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Got this at a greenhouse about 10-11 years ago - neglected in a corner all by itself.
I'm almost positive that it's one of the Brachychitons (I had it narrowed down and wrote it down somewhere at home but haven't searched for it lately) but note that mine still has 'juvenile' leaves.
I'm wondering if anyone has any ideas on how to remove or minimize the salt/lime (whichever it is) buildup on the caudex?
It's a very 'woody' caudex with many 'fissures'...not sure if I can remove this buildup or not.
I am only getting my info from an Asian couple who grow these in Aransas Pass, Texas...big Asian population on the coast in Texas...she says if you grow from seed, you will only get about 4" of growth a year with adeniums, but the caudex gets real big and the plant has strong big stems and branches out beautifully. If you grow by cuttings, you won't get a bix caudex and the plant stem stays relatively small with little branching...she told me this today when I saw her.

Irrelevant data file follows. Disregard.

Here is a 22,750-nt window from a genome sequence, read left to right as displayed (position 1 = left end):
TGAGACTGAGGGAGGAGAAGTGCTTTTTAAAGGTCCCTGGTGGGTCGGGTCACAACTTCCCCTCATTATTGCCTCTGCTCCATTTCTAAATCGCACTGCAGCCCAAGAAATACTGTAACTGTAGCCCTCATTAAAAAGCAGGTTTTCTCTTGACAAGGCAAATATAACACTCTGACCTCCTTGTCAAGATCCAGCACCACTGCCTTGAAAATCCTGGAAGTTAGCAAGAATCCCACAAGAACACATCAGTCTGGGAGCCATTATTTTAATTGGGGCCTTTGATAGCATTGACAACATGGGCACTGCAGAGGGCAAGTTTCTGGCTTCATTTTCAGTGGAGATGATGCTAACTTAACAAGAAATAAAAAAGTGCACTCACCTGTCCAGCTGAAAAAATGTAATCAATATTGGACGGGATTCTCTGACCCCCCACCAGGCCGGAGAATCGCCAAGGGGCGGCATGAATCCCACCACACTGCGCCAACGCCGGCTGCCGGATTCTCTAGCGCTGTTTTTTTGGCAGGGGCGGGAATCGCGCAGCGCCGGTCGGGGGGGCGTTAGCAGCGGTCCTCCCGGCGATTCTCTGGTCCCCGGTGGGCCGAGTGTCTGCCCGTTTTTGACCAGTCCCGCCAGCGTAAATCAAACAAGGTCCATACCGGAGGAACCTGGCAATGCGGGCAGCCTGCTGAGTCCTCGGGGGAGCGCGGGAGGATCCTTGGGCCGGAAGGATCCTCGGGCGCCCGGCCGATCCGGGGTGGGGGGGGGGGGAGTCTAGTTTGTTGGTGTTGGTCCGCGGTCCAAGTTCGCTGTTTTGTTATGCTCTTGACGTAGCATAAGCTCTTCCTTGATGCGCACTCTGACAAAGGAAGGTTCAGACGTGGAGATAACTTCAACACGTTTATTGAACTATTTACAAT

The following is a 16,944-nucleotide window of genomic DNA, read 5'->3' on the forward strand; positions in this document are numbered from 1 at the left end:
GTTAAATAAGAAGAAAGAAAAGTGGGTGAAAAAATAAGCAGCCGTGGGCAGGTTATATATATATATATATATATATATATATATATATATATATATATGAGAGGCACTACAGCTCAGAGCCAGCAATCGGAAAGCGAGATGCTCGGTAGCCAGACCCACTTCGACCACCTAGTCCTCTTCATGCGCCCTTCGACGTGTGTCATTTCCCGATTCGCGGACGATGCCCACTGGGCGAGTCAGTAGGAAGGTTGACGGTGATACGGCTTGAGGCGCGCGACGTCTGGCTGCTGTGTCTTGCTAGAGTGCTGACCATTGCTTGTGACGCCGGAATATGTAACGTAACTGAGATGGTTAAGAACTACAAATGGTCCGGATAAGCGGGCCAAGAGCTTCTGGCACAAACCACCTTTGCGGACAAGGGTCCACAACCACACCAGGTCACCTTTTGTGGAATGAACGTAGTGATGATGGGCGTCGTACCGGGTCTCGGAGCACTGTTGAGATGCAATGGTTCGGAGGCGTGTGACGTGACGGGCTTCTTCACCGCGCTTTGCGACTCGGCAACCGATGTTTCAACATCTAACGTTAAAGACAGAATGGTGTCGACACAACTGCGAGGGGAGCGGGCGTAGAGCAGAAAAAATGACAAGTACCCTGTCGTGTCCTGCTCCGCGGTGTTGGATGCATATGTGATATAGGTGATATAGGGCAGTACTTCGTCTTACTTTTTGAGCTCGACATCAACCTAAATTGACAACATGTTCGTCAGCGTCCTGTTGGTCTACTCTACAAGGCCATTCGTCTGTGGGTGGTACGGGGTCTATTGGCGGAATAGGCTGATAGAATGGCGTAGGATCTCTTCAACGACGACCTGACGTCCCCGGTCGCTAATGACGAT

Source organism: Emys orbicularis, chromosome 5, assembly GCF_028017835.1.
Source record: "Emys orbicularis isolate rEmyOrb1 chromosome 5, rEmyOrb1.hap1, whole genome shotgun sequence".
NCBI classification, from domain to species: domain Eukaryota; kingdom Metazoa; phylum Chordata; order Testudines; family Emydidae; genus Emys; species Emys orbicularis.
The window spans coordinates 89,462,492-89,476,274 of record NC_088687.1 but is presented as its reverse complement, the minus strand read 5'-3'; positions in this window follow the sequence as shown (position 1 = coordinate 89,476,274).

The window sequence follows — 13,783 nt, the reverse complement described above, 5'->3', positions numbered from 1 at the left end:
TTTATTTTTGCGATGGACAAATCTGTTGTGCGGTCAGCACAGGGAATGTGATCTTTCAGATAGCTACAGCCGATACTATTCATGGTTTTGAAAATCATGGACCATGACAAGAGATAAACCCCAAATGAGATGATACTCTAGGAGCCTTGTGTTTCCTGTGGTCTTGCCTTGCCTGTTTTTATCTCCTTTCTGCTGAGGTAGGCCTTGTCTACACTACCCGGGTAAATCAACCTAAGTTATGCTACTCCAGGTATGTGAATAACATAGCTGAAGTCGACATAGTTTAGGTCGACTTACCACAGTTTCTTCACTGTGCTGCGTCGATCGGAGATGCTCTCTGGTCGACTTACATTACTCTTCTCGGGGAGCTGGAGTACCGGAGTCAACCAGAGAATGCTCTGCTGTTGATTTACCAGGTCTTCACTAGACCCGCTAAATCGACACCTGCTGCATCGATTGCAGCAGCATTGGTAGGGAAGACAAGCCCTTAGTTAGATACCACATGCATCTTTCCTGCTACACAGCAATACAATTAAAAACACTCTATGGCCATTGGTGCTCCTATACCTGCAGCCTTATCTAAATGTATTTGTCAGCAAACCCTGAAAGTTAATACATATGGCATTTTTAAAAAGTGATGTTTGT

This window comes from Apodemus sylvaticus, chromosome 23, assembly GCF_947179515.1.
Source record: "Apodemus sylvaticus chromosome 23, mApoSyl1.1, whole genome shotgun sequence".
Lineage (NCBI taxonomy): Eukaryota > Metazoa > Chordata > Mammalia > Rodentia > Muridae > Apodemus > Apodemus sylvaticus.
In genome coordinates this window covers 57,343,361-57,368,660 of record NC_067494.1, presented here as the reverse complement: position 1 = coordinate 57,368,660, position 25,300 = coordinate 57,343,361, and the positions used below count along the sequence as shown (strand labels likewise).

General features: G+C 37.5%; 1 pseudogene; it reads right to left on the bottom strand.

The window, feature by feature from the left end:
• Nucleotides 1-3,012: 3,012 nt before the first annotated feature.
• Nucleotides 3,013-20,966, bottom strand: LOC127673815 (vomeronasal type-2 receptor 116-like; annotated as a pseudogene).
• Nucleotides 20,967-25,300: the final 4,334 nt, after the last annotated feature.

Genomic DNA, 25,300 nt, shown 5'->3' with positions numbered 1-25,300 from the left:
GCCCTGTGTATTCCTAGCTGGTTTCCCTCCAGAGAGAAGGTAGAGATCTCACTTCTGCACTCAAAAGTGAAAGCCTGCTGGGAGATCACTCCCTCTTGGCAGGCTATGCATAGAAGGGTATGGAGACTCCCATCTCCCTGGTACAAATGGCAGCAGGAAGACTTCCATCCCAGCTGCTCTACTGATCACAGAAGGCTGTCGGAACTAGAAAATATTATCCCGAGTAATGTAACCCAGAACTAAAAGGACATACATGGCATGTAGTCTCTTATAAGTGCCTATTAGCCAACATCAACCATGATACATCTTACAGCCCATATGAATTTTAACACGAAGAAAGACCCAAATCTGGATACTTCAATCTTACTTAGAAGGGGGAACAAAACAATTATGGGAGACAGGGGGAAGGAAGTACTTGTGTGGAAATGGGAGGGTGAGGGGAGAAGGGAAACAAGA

Looks like B.acerfolium Nan. Funny story to follow(ha)...Mine looked the same as yours,and i was going to grow it as a bonsai...after a couple of years decided to plant it in the ground. Well,years later it's 12 feet tall with a reed thin trunk and the same tiny juvenile leaves-just a lacy amount more.Stunted,yet,not really dwarfed. That's a new one to me. How large they can get and stay in the juvenile mode i don't know. At least the new leaves are a vibrant red,before turning green.
You might try a toothbrush and baking soda to gently scrub the salt minerals off the caudex. Make sure to wash off the soda.
Looks like a B. rupestris to me. I have several of the B. acerfolium and they never looked like this even as seedlings.
I don't know about Wisconsin, but the B. rupestris is harder to find than the acerfolium.